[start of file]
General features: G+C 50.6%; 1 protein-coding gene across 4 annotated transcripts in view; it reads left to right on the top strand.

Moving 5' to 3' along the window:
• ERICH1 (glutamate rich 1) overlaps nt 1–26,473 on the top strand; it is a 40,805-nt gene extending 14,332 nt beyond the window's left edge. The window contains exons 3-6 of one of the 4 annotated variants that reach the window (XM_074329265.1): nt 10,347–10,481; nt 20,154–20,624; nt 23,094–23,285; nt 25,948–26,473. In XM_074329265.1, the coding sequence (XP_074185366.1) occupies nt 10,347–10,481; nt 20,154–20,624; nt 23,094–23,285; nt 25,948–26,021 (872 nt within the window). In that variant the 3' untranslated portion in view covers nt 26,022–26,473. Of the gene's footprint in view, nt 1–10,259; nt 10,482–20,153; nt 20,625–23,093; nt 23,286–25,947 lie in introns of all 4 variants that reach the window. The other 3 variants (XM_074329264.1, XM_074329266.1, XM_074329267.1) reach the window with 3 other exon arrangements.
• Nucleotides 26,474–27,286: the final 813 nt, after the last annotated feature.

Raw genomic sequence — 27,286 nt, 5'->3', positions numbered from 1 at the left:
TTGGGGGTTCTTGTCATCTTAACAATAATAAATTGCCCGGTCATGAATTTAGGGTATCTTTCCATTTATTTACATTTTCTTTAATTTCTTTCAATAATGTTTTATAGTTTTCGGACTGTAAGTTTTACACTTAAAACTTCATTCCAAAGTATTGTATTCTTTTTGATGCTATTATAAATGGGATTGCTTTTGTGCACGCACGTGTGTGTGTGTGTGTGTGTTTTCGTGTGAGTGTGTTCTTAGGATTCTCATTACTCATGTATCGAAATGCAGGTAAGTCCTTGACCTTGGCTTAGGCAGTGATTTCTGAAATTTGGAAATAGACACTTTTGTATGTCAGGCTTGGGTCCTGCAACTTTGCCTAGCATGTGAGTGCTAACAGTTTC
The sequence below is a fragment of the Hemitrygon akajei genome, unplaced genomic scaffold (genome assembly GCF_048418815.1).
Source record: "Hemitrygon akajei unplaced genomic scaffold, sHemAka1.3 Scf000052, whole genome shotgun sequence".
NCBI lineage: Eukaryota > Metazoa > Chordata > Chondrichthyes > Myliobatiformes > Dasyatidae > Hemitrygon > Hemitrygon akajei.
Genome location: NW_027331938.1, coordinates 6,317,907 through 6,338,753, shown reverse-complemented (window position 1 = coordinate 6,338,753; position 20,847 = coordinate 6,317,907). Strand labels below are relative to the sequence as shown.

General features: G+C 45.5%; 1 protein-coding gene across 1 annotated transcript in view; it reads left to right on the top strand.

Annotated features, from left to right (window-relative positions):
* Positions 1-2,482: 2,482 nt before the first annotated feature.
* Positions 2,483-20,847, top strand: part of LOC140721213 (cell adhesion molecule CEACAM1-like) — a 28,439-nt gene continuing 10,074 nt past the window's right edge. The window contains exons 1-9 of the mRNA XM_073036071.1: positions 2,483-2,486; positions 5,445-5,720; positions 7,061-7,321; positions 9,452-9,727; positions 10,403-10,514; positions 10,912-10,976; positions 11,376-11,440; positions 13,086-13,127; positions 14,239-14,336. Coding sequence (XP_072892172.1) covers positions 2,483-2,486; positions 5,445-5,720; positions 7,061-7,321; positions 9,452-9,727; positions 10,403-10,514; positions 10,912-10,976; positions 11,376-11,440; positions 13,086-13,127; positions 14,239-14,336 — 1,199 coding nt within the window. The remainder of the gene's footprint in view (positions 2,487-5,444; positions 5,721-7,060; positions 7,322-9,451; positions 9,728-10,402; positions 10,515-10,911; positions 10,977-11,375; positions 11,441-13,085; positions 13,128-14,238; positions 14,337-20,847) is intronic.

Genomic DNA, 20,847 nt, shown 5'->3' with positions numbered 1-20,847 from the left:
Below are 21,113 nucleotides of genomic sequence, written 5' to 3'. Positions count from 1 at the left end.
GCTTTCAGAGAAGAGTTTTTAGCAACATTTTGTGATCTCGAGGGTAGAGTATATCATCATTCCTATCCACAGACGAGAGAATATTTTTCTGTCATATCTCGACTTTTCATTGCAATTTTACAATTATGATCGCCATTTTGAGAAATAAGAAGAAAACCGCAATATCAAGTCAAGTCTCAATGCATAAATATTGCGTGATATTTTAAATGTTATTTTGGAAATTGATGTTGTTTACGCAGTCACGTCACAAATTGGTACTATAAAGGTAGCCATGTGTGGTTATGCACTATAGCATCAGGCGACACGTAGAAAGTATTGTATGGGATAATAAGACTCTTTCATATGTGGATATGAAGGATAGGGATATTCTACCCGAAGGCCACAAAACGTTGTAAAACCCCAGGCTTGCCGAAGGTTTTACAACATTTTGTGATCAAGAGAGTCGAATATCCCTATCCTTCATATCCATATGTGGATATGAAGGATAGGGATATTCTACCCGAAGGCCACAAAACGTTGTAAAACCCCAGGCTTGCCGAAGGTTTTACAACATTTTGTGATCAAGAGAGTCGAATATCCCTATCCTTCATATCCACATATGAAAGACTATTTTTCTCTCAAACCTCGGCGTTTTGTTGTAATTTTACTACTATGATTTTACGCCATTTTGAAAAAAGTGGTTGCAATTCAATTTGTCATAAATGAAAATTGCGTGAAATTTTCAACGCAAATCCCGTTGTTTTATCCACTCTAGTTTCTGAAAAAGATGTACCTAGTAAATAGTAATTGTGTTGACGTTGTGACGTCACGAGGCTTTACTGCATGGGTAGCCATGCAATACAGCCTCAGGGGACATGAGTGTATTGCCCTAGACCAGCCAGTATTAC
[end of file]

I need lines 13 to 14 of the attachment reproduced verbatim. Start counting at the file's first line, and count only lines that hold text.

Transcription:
* Positions 1-2,482: 2,482 nt before the first annotated feature.
* Positions 2,483-20,847, top strand: part of LOC140721213 (cell adhesion molecule CEACAM1-like) — a 28,439-nt gene continuing 10,074 nt past the window's right edge. The window contains exons 1-9 of the mRNA XM_073036071.1: positions 2,483-2,486; positions 5,445-5,720; positions 7,061-7,321; positions 9,452-9,727; positions 10,403-10,514; positions 10,912-10,976; positions 11,376-11,440; positions 13,086-13,127; positions 14,239-14,336. Coding sequence (XP_072892172.1) covers positions 2,483-2,486; positions 5,445-5,720; positions 7,061-7,321; positions 9,452-9,727; positions 10,403-10,514; positions 10,912-10,976; positions 11,376-11,440; positions 13,086-13,127; positions 14,239-14,336 — 1,199 coding nt within the window. The remainder of the gene's footprint in view (positions 2,487-5,444; positions 5,721-7,060; positions 7,322-9,451; positions 9,728-10,402; positions 10,515-10,911; positions 10,977-11,375; positions 11,441-13,085; positions 13,128-14,238; positions 14,337-20,847) is intronic.